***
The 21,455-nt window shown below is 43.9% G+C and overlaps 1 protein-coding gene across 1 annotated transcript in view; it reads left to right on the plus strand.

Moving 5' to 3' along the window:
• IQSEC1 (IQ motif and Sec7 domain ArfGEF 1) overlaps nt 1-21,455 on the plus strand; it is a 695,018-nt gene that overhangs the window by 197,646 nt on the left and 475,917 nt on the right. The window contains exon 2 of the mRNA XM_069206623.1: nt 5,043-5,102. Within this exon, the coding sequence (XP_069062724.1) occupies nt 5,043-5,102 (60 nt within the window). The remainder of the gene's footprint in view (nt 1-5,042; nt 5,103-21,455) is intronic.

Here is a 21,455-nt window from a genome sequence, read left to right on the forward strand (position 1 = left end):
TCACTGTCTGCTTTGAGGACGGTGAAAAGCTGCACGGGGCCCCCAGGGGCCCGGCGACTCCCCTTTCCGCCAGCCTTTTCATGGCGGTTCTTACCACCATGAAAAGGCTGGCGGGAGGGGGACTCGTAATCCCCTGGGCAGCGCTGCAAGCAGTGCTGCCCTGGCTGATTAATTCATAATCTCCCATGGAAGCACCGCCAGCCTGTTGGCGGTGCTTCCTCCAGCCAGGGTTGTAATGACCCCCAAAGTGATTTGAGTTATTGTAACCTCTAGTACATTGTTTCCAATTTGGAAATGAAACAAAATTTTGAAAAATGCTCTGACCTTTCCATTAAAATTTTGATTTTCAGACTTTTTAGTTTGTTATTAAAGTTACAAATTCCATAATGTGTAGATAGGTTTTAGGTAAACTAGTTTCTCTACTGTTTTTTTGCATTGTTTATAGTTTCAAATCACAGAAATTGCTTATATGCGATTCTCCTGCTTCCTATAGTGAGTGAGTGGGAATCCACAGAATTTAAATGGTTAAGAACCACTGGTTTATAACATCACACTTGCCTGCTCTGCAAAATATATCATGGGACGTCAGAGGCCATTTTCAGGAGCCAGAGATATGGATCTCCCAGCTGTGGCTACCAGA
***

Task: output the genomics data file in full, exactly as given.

The 21,455-nt window shown below is 43.9% G+C and overlaps 1 protein-coding gene across 1 annotated transcript in view; it reads left to right on the plus strand.

Moving 5' to 3' along the window:
• IQSEC1 (IQ motif and Sec7 domain ArfGEF 1) overlaps nt 1-21,455 on the plus strand; it is a 695,018-nt gene that overhangs the window by 197,646 nt on the left and 475,917 nt on the right. The window contains exon 2 of the mRNA XM_069206623.1: nt 5,043-5,102. Within this exon, the coding sequence (XP_069062724.1) occupies nt 5,043-5,102 (60 nt within the window). The remainder of the gene's footprint in view (nt 1-5,042; nt 5,103-21,455) is intronic.

Here is a 21,455-nt window from a genome sequence, read left to right on the forward strand (position 1 = left end):
TCACTGTCTGCTTTGAGGACGGTGAAAAGCTGCACGGGGCCCCCAGGGGCCCGGCGACTCCCCTTTCCGCCAGCCTTTTCATGGCGGTTCTTACCACCATGAAAAGGCTGGCGGGAGGGGGACTCGTAATCCCCTGGGCAGCGCTGCAAGCAGTGCTGCCCTGGCTGATTAATTCATAATCTCCCATGGAAGCACCGCCAGCCTGTTGGCGGTGCTTCCTCCAGCCAGGGTTGTAATGACCCCCAAAGTGATTTGAGTTATTGTAACCTCTAGTACATTGTTTCCAATTTGGAAATGAAACAAAATTTTGAAAAATGCTCTGACCTTTCCATTAAAATTTTGATTTTCAGACTTTTTAGTTTGTTATTAAAGTTACAAATTCCATAATGTGTAGATAGGTTTTAGGTAAACTAGTTTCTCTACTGTTTTTTTGCATTGTTTATAGTTTCAAATCACAGAAATTGCTTATATGCGATTCTCCTGCTTCCTATAGTGAGTGAGTGGGAATCCACAGAATTTAAATGGTTAAGAACCACTGGTTTATAACATCACACTTGCCTGCTCTGCAAAATATATCATGGGACGTCAGAGGCCATTTTCAGGAGCCAGAGATATGGATCTCCCAGCTGTGGCTACCAGA